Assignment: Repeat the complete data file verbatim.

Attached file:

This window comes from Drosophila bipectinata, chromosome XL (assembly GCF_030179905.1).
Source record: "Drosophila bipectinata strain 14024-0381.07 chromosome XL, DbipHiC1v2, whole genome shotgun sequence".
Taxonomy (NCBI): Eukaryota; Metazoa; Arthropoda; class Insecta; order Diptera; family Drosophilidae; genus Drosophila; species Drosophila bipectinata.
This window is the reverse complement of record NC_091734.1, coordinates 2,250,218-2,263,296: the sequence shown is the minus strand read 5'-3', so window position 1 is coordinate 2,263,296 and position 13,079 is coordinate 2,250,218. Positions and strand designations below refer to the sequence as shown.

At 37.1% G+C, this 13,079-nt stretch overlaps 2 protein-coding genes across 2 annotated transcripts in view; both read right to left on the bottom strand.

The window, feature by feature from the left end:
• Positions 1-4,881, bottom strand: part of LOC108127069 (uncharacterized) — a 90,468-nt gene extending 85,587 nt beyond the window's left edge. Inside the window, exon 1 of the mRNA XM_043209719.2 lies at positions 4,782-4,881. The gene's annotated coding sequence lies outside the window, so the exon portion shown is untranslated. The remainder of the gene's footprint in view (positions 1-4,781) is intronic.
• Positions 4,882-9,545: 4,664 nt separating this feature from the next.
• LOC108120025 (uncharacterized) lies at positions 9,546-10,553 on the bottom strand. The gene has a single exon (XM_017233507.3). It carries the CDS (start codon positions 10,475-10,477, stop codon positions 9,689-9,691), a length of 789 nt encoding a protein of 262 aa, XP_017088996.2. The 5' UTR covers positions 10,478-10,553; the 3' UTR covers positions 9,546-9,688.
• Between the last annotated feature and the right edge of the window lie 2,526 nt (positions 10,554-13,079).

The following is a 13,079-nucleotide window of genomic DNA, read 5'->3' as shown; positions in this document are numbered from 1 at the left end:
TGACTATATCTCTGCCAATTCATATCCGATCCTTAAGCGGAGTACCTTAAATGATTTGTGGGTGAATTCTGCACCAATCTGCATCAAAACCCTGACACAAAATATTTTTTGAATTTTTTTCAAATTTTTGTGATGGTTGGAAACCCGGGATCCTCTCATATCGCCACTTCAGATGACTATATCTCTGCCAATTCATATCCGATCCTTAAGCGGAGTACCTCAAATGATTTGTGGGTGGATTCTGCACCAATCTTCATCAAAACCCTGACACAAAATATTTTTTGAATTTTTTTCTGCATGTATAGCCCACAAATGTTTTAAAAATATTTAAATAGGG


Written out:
This window comes from Drosophila bipectinata, chromosome XL (assembly GCF_030179905.1).
Source record: "Drosophila bipectinata strain 14024-0381.07 chromosome XL, DbipHiC1v2, whole genome shotgun sequence".
Taxonomy (NCBI): Eukaryota; Metazoa; Arthropoda; class Insecta; order Diptera; family Drosophilidae; genus Drosophila; species Drosophila bipectinata.
This window is the reverse complement of record NC_091734.1, coordinates 2,250,218-2,263,296: the sequence shown is the minus strand read 5'-3', so window position 1 is coordinate 2,263,296 and position 13,079 is coordinate 2,250,218. Positions and strand designations below refer to the sequence as shown.

At 37.1% G+C, this 13,079-nt stretch overlaps 2 protein-coding genes across 2 annotated transcripts in view; both read right to left on the bottom strand.

The window, feature by feature from the left end:
• Positions 1-4,881, bottom strand: part of LOC108127069 (uncharacterized) — a 90,468-nt gene extending 85,587 nt beyond the window's left edge. Inside the window, exon 1 of the mRNA XM_043209719.2 lies at positions 4,782-4,881. The gene's annotated coding sequence lies outside the window, so the exon portion shown is untranslated. The remainder of the gene's footprint in view (positions 1-4,781) is intronic.
• Positions 4,882-9,545: 4,664 nt separating this feature from the next.
• LOC108120025 (uncharacterized) lies at positions 9,546-10,553 on the bottom strand. The gene has a single exon (XM_017233507.3). It carries the CDS (start codon positions 10,475-10,477, stop codon positions 9,689-9,691), a length of 789 nt encoding a protein of 262 aa, XP_017088996.2. The 5' UTR covers positions 10,478-10,553; the 3' UTR covers positions 9,546-9,688.
• Between the last annotated feature and the right edge of the window lie 2,526 nt (positions 10,554-13,079).

The following is a 13,079-nucleotide window of genomic DNA, read 5'->3' as shown; positions in this document are numbered from 1 at the left end:
TGACTATATCTCTGCCAATTCATATCCGATCCTTAAGCGGAGTACCTTAAATGATTTGTGGGTGAATTCTGCACCAATCTGCATCAAAACCCTGACACAAAATATTTTTTGAATTTTTTTCAAATTTTTGTGATGGTTGGAAACCCGGGATCCTCTCATATCGCCACTTCAGATGACTATATCTCTGCCAATTCATATCCGATCCTTAAGCGGAGTACCTCAAATGATTTGTGGGTGGATTCTGCACCAATCTTCATCAAAACCCTGACACAAAATATTTTTTGAATTTTTTTCTGCATGTATAGCCCACAAATGTTTTAAAAATATTTAAATAGGG